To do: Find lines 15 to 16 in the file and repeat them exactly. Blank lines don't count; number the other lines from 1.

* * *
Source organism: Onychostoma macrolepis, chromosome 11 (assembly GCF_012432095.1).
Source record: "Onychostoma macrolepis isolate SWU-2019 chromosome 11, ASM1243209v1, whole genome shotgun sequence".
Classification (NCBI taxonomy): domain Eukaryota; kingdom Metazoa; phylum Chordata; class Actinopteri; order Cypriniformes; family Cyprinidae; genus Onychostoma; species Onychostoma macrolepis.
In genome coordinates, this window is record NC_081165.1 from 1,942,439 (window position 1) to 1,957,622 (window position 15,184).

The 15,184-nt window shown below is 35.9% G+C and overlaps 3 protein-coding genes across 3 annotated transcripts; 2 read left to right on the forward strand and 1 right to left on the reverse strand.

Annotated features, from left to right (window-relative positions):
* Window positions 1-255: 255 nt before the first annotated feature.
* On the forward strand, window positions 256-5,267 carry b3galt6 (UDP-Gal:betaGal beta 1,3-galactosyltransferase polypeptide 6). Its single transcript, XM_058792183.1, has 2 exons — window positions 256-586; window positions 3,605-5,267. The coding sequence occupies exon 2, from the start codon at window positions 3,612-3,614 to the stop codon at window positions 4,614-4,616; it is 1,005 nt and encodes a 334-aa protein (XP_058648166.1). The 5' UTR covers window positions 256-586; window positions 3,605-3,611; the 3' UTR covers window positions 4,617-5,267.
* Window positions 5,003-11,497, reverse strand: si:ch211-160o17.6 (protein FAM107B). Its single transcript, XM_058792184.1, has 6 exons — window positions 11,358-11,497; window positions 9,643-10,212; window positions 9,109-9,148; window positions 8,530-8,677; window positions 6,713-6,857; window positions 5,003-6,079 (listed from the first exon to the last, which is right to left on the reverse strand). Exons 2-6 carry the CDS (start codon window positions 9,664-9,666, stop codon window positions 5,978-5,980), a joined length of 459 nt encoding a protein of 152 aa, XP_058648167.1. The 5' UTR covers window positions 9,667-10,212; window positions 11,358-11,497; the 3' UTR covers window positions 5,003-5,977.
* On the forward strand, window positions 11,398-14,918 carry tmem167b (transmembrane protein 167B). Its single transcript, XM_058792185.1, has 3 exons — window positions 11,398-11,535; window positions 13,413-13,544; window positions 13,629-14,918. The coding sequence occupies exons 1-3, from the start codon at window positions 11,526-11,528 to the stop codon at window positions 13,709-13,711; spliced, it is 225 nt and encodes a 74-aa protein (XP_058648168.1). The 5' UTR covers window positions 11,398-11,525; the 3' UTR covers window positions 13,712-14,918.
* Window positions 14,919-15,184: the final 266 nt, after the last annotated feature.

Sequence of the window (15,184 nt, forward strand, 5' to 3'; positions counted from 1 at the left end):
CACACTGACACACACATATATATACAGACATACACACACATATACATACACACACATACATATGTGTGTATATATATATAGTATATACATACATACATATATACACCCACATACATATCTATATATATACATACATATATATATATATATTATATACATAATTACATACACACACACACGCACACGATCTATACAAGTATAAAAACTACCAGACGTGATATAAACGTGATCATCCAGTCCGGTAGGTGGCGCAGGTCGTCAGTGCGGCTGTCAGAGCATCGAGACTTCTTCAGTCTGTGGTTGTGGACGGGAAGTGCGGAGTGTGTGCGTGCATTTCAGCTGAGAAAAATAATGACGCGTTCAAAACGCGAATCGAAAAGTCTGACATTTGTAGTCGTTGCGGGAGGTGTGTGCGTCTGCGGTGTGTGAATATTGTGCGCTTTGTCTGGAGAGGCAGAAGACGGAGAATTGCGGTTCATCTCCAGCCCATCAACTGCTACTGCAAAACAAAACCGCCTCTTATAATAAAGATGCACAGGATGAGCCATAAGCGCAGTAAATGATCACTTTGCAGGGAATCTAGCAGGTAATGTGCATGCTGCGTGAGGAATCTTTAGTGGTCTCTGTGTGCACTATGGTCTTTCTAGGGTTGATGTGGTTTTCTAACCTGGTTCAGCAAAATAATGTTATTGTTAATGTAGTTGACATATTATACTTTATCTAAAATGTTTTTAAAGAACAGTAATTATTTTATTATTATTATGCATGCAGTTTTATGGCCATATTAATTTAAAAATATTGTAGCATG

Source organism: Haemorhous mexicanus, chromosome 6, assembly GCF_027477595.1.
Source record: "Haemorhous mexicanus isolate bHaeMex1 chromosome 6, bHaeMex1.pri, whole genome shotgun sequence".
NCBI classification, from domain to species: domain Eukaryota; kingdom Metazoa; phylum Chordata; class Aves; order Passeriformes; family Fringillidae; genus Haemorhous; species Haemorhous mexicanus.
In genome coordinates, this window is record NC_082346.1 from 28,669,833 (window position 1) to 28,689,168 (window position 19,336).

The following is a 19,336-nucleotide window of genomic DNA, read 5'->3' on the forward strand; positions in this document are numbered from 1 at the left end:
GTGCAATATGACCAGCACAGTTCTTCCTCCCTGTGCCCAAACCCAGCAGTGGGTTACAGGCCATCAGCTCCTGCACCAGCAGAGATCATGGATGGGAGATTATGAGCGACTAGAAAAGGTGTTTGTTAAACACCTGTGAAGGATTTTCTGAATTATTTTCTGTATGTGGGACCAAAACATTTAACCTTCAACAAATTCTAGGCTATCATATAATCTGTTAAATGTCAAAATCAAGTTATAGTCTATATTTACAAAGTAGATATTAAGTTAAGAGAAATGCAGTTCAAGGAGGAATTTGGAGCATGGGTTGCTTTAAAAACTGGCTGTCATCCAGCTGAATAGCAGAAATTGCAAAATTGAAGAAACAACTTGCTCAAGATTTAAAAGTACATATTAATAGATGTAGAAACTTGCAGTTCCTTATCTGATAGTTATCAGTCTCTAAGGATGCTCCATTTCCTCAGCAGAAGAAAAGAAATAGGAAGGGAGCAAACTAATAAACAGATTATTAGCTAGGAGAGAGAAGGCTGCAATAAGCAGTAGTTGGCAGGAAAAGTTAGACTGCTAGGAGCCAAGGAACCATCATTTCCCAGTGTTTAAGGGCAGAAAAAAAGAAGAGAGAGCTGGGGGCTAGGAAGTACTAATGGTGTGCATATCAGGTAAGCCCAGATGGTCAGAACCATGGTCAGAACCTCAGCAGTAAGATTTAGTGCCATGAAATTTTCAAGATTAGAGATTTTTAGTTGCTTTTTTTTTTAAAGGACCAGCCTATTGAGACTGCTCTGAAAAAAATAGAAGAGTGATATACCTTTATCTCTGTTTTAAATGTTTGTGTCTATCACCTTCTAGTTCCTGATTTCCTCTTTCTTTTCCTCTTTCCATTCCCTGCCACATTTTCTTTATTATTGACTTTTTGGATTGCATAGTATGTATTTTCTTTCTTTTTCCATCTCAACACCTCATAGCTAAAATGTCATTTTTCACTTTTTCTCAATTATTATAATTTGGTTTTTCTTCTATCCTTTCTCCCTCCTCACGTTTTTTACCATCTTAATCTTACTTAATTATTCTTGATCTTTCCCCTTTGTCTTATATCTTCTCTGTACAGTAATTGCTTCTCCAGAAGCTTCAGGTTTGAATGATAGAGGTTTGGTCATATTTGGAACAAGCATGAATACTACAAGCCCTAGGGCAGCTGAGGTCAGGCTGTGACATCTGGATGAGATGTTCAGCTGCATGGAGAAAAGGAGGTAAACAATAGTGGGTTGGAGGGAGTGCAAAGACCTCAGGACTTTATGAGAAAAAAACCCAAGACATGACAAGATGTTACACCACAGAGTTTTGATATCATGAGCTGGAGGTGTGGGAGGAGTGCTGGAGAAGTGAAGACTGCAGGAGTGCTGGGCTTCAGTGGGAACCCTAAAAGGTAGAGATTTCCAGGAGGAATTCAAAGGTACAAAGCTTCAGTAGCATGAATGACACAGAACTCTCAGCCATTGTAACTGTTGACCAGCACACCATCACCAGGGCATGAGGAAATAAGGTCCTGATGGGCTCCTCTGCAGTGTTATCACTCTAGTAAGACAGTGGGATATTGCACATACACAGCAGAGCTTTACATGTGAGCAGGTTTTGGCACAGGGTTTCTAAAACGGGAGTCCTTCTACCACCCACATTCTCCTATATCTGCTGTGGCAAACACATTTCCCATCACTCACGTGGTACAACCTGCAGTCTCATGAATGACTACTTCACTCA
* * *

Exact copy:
Source record: "Haemorhous mexicanus isolate bHaeMex1 chromosome 6, bHaeMex1.pri, whole genome shotgun sequence".
NCBI classification, from domain to species: domain Eukaryota; kingdom Metazoa; phylum Chordata; class Aves; order Passeriformes; family Fringillidae; genus Haemorhous; species Haemorhous mexicanus.